October 27th – November 2nd 1916
At Mitchelstown Sessions, six young men were convicted for an offence under the Defence of the Realm Act and fined 10s and costs as well as being bound to the peace. One of the defendants, P Sullivan complied with the order of the court but the other five, J Walsh, D O’Keeffe, D Clifford, P Roche and D O’Keane, in default of giving bail were arrested and conveyed in the evening under police escort to Cork gaol.
It emerged that the wrong name had been given for a man still missing and presumed drowned after an accident while watering his horse at the slip in the West Quay, Fermoy. He was not Thomas Phelan from Cappoquin but Maurice Phelan of Camphire, Lismore. He left a wife and three children. The river had been dragged without success.
Board members of Clogheen Union voted to adopt The Omagh resolution against reverting to new summer time and the Cork Union resolution against compulsory service. They also expressed their thanks to Mrs Nolan, Garnavilla for the gift of illustrated papers to the union.
The greatest sympathy was felt for Messrs John Feeney M.C.C., Lismore and Michael Feeney, merchant, Ballyduff, two prominent nationalists in the district, on the double bereavement that took place in their family in the space of 24 hours. Their mother, Johanna, aged 81 years, died on the Monday and their sister, Mrs Thomas Brackett, Tovadoo, Ballyduff, who left six in family, passed away on the Tuesday.
News was officially received at Cappoquin that Private Thomas Collins from Barrack Street, aged 20 years, of the 7th Leinster Regiment, had been killed in action on September 9th. He had been through many engagements including the Dardanelles. The sad news also arrived that Private William Hackett of the Royal Irish Regiment was killed in action on the same date. He was reared at Old Chapel Street, Cappoquin.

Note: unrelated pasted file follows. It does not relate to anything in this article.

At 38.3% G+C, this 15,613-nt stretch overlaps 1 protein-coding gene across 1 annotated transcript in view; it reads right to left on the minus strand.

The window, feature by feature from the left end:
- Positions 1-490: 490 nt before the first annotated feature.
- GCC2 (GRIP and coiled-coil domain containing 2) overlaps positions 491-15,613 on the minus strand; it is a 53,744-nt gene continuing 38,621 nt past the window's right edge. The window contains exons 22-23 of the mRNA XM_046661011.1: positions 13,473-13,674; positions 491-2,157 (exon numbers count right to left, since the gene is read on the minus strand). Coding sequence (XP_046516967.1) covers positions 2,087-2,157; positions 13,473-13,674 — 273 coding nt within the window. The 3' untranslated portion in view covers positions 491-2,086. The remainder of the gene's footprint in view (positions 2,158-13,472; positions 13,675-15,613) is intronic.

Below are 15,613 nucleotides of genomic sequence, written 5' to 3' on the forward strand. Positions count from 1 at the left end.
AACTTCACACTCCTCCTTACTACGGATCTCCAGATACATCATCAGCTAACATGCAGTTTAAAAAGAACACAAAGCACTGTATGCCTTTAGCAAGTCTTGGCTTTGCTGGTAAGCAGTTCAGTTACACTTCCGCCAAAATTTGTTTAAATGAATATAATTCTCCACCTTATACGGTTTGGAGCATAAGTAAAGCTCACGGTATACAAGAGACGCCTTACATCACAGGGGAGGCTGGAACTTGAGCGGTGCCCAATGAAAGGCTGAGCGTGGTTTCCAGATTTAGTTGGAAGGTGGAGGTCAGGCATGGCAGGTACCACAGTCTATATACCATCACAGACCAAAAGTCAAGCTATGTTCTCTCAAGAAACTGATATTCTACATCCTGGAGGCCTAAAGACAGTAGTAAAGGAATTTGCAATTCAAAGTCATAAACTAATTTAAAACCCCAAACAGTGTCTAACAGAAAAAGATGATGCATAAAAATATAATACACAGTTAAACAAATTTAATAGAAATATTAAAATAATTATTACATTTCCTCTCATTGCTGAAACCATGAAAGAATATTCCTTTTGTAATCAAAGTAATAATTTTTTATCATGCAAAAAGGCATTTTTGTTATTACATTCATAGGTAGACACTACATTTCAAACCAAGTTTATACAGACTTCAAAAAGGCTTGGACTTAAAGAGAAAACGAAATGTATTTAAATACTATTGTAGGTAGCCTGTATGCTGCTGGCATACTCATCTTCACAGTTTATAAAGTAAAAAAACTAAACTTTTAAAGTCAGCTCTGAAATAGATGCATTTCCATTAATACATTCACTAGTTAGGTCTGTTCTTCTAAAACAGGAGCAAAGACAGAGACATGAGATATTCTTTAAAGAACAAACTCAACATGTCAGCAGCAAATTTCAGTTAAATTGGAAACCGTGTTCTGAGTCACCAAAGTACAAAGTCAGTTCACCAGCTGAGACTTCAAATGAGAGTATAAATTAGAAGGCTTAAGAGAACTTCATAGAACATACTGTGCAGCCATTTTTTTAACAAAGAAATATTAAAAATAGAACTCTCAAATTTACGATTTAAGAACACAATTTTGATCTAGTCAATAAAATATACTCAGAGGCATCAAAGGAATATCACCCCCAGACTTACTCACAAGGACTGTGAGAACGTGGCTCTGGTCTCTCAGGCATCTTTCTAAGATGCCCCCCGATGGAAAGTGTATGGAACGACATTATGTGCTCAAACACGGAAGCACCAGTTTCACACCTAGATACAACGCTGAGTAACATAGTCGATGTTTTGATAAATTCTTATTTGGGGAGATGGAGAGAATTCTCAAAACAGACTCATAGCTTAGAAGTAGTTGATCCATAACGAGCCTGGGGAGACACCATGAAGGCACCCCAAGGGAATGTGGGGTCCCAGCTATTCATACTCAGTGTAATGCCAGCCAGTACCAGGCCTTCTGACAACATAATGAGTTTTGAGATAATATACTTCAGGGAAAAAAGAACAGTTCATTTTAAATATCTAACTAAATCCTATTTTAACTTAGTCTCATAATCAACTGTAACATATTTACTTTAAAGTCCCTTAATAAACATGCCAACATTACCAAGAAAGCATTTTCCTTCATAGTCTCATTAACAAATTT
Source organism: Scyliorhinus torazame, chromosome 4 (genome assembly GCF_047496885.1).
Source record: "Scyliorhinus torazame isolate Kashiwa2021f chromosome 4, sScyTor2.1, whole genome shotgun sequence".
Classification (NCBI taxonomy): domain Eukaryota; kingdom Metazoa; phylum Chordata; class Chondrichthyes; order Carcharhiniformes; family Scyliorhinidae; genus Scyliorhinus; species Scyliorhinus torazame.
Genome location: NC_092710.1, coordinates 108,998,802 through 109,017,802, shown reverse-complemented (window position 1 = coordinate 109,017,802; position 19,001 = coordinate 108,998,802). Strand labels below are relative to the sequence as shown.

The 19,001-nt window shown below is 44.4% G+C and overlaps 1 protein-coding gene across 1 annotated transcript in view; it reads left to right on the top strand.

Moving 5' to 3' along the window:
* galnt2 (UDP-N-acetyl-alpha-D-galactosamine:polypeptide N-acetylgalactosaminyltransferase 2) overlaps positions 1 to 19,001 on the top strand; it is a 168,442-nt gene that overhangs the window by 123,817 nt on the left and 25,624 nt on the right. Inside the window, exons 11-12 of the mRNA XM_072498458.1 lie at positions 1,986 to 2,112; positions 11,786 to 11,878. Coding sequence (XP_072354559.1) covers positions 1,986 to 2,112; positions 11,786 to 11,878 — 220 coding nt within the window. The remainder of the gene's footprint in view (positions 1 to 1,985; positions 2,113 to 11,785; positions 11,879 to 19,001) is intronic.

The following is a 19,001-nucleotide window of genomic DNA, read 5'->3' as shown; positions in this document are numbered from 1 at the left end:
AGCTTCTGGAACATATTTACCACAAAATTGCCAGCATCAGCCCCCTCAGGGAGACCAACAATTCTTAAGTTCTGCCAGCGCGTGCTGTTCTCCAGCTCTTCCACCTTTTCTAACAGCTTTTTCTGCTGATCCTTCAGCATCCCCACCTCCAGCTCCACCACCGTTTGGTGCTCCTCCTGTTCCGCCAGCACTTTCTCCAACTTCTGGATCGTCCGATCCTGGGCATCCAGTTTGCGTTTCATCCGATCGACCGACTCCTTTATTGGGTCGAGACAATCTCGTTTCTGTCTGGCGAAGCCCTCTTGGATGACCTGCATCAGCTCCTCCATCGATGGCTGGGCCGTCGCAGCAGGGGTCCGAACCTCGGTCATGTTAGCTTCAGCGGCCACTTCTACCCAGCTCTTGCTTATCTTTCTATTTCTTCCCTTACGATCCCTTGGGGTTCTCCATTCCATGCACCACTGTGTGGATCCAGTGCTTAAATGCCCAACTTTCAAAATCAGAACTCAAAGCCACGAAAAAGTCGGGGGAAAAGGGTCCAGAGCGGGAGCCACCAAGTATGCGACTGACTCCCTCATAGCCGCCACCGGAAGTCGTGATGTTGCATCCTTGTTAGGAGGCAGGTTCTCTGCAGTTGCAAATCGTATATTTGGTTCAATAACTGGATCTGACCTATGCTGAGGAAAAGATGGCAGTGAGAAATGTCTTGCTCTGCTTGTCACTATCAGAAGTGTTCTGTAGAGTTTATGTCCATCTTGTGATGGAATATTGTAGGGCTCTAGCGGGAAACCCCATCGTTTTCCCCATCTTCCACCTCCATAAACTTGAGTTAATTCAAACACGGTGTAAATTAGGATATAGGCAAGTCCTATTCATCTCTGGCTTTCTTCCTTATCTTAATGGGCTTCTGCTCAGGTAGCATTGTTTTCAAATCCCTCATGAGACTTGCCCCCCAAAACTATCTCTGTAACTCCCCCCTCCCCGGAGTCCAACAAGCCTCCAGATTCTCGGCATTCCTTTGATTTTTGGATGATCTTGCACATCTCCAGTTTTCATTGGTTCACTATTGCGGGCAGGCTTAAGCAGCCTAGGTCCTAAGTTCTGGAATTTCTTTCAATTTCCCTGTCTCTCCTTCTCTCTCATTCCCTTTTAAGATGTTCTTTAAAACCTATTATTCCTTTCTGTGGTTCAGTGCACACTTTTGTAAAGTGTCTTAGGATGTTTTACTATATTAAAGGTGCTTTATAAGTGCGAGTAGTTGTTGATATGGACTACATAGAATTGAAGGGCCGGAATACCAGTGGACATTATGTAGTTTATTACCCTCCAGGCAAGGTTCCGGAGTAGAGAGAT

Miss Blanche Hardwicke was knocked down by an incoming train to Dungarvan and sustained some serious injuries. She was the daughter of Mr Hardwicke, Brewery Lodge. The accident happened when she, with others, was proceeding to the hockey ground to play a match and had to pass the railway level crossing at Shandon, about 100 yards from the platform. The wind was high and she did not see the train rushing in. As she crossed the track, the engine caught her and she was dragged some fifteen yards. The driver stopped the train but her hand and toes were crushed. Dr Dennehy of Lismore, going to travel by the train, ran down and administered first aid. She was taken to hospital in a precarious condition.
A terrific storm raged over Mitchelstown on the night of October 27th, accompanied by a tremendous downpour of rain. Much damage to property was reported in the district, with roofs of houses being blown away and trees knocked. There was one case of a loss of life.